This 28-year-old male, a hepatitis B virus (HBV) carrier, received cadaveric renal transplantation and was maintained on cyclosporin A and prednisolone. Jaundice occurred 8 months after the transplantation and he dies 2 weeks later due to hepatic failure. The liver histologic findings were compatible with fibrosing cholestatic hepatitis (FCH), which is caused by HBV and has only been reported in liver allografts of orthotopic liver transplantations. This is the first case of FCH developing in a renal transplant recipient. The report illustrates that (1) is also a unique histologic entity in renal transplantations; (2) FCH might occur in a liver chronically infected by HBV without co-existing hepatitis D virus; and (3) FCH can cause fulminant hepatic failure within one year after transplantation while the patient is still in an immunosuppressed state.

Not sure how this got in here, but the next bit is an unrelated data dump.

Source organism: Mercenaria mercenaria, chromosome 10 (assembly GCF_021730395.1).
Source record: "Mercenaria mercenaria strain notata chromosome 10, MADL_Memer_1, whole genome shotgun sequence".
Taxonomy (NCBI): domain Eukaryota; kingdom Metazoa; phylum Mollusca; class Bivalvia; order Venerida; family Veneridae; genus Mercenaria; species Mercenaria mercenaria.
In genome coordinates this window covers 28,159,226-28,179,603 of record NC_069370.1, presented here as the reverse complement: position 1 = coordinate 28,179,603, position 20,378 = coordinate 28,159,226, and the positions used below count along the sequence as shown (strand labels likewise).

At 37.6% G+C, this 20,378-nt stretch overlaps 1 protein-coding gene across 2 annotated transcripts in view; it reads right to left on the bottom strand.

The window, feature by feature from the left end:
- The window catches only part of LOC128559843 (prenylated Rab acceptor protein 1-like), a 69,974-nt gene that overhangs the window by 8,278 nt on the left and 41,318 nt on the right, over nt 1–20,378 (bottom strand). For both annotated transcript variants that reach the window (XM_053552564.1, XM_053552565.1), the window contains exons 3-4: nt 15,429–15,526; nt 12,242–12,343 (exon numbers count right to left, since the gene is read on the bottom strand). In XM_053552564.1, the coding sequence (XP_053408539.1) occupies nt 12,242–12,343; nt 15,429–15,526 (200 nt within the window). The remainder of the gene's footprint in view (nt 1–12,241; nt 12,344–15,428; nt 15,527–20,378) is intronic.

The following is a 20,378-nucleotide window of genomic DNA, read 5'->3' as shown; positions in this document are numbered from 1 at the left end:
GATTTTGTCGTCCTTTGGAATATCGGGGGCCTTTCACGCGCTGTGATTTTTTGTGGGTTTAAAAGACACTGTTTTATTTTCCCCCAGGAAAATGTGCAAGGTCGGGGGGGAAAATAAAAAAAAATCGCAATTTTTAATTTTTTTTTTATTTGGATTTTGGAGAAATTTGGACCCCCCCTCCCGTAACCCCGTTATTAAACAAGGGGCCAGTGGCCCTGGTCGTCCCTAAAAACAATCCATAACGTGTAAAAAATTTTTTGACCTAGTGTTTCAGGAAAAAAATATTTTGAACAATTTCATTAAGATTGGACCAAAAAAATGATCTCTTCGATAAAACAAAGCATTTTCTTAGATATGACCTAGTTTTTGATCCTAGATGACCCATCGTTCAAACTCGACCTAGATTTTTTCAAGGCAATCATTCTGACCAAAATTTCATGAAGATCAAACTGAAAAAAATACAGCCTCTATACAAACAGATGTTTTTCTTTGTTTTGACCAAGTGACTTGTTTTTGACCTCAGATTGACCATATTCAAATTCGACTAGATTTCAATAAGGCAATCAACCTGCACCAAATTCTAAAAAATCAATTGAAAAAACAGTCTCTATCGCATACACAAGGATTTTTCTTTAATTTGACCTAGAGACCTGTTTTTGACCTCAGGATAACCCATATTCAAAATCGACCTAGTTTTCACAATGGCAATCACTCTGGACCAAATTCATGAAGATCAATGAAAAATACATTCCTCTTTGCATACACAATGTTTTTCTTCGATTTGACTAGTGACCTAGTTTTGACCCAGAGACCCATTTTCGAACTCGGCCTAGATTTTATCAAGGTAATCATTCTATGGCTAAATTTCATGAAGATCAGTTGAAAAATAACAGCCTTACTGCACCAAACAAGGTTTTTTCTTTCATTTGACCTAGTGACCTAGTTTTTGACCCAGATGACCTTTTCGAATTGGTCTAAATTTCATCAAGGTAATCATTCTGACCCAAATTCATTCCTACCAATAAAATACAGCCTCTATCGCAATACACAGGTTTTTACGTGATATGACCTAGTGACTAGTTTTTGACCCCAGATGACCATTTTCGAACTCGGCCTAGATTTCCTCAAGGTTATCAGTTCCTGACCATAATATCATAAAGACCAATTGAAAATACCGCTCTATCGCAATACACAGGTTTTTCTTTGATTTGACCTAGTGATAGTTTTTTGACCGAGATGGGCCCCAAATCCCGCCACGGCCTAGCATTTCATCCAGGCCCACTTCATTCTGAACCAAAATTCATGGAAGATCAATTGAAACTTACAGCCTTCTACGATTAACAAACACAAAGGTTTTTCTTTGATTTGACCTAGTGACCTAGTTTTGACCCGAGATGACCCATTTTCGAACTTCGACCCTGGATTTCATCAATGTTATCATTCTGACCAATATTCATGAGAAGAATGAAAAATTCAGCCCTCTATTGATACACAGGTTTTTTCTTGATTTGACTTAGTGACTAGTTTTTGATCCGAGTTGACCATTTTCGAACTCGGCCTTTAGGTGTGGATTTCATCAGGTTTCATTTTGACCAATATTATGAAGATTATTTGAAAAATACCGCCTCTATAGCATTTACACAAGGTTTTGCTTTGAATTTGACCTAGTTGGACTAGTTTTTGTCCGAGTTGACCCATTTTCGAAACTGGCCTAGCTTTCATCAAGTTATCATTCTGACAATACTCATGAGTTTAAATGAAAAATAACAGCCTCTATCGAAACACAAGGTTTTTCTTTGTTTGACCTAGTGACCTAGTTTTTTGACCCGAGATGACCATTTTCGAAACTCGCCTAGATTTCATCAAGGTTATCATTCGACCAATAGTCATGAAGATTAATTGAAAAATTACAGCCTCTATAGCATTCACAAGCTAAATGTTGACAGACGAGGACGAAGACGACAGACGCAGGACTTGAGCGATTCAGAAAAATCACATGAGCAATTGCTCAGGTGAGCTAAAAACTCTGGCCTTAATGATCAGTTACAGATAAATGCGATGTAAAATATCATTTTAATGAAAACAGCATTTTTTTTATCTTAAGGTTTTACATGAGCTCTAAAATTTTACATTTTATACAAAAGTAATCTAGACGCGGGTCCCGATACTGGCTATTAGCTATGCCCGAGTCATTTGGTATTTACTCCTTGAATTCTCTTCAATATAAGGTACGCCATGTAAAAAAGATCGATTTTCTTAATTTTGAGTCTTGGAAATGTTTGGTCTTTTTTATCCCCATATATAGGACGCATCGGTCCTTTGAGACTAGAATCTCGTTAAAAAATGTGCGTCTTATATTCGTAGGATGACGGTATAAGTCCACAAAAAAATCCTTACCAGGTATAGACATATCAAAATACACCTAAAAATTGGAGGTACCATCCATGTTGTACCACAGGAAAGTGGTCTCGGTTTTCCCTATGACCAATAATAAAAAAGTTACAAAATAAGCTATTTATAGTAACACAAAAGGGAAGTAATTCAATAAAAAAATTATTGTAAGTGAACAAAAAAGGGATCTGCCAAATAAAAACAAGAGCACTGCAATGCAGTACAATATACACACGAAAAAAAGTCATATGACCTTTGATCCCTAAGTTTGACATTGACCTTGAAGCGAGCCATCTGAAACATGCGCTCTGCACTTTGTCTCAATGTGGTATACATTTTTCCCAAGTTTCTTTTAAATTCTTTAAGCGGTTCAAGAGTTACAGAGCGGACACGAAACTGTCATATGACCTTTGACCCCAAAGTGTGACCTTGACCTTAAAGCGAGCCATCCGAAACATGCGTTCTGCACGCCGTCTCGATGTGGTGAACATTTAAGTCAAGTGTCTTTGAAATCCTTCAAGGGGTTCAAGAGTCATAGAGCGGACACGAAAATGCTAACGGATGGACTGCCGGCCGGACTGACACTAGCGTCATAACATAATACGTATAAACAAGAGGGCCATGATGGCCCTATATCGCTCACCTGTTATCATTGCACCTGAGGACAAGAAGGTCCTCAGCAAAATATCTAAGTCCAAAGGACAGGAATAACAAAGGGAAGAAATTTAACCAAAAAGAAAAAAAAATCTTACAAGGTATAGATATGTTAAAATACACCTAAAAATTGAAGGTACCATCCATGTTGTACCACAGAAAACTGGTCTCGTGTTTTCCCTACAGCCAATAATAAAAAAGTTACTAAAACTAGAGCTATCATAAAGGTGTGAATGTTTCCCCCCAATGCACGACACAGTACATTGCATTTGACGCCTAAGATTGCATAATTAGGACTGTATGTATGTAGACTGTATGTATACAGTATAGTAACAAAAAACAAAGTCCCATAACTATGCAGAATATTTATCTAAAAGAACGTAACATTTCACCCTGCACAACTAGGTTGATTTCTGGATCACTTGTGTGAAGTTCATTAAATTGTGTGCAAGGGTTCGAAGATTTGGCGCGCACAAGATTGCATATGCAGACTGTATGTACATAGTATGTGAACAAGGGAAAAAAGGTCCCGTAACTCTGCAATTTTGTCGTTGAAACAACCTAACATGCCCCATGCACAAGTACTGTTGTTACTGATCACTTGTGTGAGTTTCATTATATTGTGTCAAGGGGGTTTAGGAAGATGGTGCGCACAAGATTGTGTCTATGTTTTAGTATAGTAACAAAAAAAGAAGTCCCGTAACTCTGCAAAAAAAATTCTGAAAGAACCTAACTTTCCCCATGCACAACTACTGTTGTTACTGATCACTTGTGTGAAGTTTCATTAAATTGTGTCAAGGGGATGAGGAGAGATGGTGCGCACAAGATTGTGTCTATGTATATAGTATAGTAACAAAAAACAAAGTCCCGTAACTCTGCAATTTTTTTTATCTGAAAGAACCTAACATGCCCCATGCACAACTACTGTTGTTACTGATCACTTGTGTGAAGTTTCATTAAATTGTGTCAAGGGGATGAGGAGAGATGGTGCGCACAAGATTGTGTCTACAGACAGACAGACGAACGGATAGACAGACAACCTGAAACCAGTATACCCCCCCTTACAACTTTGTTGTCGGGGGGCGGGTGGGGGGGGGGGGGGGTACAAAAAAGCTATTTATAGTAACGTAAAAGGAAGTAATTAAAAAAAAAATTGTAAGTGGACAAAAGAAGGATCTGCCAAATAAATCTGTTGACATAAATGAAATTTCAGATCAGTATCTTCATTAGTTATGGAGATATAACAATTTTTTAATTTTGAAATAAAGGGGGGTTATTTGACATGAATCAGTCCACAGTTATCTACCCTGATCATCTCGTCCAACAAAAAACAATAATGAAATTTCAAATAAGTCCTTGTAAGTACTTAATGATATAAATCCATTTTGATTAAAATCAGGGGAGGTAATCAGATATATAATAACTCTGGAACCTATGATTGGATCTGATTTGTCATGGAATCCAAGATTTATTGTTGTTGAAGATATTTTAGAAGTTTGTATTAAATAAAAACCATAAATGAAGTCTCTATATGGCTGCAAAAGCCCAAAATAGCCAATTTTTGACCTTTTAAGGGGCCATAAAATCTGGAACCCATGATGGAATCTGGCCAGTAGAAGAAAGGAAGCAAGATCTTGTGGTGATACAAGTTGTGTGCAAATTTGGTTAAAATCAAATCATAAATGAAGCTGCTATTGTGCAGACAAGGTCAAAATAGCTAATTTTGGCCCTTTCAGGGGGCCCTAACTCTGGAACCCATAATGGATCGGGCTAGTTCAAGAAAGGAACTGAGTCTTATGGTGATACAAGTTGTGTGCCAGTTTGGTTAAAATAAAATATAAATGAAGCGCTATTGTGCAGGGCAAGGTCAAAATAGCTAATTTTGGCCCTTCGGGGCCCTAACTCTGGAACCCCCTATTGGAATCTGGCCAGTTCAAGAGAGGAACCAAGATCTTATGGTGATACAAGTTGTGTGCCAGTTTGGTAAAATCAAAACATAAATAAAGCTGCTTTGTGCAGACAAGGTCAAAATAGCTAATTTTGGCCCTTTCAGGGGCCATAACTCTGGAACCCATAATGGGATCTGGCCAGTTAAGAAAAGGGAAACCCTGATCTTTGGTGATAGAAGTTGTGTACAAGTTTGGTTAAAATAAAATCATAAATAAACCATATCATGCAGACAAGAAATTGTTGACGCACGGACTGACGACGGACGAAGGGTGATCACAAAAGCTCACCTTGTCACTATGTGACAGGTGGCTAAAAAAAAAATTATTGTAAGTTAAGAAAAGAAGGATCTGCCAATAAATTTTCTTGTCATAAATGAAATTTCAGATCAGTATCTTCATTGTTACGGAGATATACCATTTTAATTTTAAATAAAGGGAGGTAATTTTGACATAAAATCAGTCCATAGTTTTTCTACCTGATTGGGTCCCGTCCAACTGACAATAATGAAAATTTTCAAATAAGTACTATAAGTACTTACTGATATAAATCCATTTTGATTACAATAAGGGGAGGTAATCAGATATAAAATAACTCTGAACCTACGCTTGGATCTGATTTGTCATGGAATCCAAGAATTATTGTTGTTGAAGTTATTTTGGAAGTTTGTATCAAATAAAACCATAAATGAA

|Number of pages||6|
|Publication status||Published - 1995|
- Fibrosing cholestatic hepatitis
- Fulminant hepatic failure
- Hepatitis B virus
- Renal transplantation
ASJC Scopus subject areas